Direct plus loans are federal loans used mostly by graduate or professional students. Parents of undergraduate students can also apply for this loan for their child. The loan will be in the parent’s name. This is different from the usual federal loans that are in the student’s name. Like other federal loans, you must first fill out the FAFSA application to be considered. A credit check is done and this loan is usually used to fill in the gaps that normal federal loans can’t pay for. If you’re a graduate student, this is a great way to get financial aid without taking out too many private loans. 

Important Facts About Student Loans

A student loan is money borrowed from a lender. Whether you have a federal loan or a private loan, your repayment plan is important to consider before borrowing. There are two types of federal loans that most students receive. A subsidized loan doesn’t accrue interest while you’re enrolled in school for at least half-time.

An unsubsidized loan does accrue interest while you’re enrolled in school. Private student loans accrue interest while you’re enrolled in school and often have a higher interest rate. If you are able to start paying your loans off while in college, start with the private loans because of the higher interest rates. If you do not take out private loans, pay back your unsubsidized federal loan because of the accruing interest. The average timeline for a repayment plan is 10 to 20 for federal and private loans. The quicker you pay off your loans, the less interest you are paying back. The average student loan monthly payment is around $460 so it’s important to keep that in mind when calculating your college costs. 

Student loans should be used for your essential needs throughout college. You receive the extra money from your loan disbursement once the semester starts. That’s a great time to create a budget with your loan so you only take out only what you need. Meaning, use it for your living and college expenses, NOT for a new wardrobe, gaming console, and eating at restaurants every day. If you use your loans for things like that, you will be paying it back with interest later on.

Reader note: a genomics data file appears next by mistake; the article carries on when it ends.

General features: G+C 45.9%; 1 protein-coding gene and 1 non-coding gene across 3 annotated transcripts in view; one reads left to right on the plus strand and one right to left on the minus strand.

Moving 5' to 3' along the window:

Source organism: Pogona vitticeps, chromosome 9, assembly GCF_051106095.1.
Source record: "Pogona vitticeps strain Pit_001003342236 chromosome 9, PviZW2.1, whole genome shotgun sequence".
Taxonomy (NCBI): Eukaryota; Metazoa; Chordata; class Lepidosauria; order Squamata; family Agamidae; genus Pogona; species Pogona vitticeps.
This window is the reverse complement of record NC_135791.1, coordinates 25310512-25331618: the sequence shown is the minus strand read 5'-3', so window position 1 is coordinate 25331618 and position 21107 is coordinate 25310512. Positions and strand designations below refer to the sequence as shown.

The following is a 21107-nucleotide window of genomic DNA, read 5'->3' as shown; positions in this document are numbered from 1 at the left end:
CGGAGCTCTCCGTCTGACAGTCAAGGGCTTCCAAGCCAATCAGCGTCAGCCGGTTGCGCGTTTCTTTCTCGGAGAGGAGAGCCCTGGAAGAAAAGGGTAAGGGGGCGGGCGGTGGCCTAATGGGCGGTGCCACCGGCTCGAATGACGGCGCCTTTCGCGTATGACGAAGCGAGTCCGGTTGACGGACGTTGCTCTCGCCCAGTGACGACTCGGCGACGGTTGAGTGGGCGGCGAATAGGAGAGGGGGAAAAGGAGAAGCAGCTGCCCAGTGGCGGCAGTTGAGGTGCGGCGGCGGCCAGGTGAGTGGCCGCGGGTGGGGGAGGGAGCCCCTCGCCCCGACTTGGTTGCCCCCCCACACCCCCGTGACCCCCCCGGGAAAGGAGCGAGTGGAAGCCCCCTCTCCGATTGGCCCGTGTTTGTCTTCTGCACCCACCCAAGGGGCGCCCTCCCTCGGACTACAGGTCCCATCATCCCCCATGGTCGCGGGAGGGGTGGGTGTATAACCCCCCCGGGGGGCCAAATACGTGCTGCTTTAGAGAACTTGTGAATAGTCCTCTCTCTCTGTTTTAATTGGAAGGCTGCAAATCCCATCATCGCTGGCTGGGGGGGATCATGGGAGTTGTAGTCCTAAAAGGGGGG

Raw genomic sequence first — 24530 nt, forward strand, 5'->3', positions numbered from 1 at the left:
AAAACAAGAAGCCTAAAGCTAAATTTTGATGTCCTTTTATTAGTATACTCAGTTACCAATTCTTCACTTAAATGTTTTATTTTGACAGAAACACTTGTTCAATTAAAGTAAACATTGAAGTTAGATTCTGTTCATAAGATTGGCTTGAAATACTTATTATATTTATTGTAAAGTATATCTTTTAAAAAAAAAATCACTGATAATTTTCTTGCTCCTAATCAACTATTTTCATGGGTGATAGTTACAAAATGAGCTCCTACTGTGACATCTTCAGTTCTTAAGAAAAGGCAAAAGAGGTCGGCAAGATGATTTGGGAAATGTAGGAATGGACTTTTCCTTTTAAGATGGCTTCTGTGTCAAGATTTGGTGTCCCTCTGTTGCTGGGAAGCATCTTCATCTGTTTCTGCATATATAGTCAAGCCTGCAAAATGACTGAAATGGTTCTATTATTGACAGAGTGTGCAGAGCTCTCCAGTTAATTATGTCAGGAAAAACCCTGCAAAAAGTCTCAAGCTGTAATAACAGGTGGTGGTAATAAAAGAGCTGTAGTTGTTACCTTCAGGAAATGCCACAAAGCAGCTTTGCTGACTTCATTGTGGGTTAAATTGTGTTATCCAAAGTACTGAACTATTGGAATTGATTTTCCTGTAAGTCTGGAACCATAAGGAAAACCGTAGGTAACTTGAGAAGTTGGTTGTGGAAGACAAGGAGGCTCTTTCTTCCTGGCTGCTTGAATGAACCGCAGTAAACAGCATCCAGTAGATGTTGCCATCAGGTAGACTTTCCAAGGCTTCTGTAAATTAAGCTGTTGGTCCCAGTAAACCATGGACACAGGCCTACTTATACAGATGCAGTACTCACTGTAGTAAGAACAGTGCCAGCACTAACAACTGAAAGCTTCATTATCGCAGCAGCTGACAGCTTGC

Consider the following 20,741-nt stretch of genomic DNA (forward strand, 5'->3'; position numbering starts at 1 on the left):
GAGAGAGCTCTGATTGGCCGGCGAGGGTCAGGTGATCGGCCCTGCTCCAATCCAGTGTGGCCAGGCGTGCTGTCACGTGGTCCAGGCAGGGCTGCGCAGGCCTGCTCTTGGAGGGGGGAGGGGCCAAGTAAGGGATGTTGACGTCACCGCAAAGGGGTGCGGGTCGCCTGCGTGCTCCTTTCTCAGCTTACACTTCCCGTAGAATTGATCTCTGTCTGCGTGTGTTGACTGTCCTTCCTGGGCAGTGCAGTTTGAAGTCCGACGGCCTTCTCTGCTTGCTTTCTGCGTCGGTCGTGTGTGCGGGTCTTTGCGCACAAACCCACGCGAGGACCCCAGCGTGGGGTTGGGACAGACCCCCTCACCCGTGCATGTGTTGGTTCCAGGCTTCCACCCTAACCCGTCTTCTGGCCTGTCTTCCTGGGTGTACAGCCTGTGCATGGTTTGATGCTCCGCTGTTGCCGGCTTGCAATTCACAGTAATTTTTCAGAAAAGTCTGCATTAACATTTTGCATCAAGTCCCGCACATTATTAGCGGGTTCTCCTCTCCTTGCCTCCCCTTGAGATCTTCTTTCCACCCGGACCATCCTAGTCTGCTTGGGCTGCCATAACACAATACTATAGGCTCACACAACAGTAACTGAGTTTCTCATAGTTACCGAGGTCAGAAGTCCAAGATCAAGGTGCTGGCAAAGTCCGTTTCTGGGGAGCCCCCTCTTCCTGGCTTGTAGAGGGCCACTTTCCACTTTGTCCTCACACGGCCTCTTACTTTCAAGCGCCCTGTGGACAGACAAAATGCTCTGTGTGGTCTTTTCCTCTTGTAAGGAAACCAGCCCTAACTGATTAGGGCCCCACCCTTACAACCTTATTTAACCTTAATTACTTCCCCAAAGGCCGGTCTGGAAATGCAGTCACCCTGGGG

Each year, you can apply for student loans. So, you may be receiving a different amount of financial aid awards each school year. Your credit score, your parents’ credit score, and the household income can effect the amount of student loans you can receive. 

When Can I Apply for a Student Loan?

Getting ahead on all your applications for college is super important and a great way to ensure you’re not procrastinating. When you apply for a federal student loan, you should be applying well before the FAFSA deadline. Though you can apply a year in advance for the loan, you will not receive the funds until your semester begins. When you apply for private loans, you can apply as early as a year before your enrollment. There are typically no strict deadlines but it’s important to apply at least a few months before your semester starts. You will not receive your private funds until your semester begins. For both federal and private loans, the money goes directly to your school and extra funds will be distributed to you afterward.

Make an appointment with a financial aid advisor to ensure you are making the best financial decisions for your college career.


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College Raptor is not a loan lender and does not assume responsibility for suggesting a loan to a user who may not be eligible for it. Rates, terms, conditions, eligibility, approval, and other considerations are the decisions of the lenders and may vary depending on which lender or marketplace the user selects. We urge users to carefully consider and review all loan options and terms before committing to taking out a loan.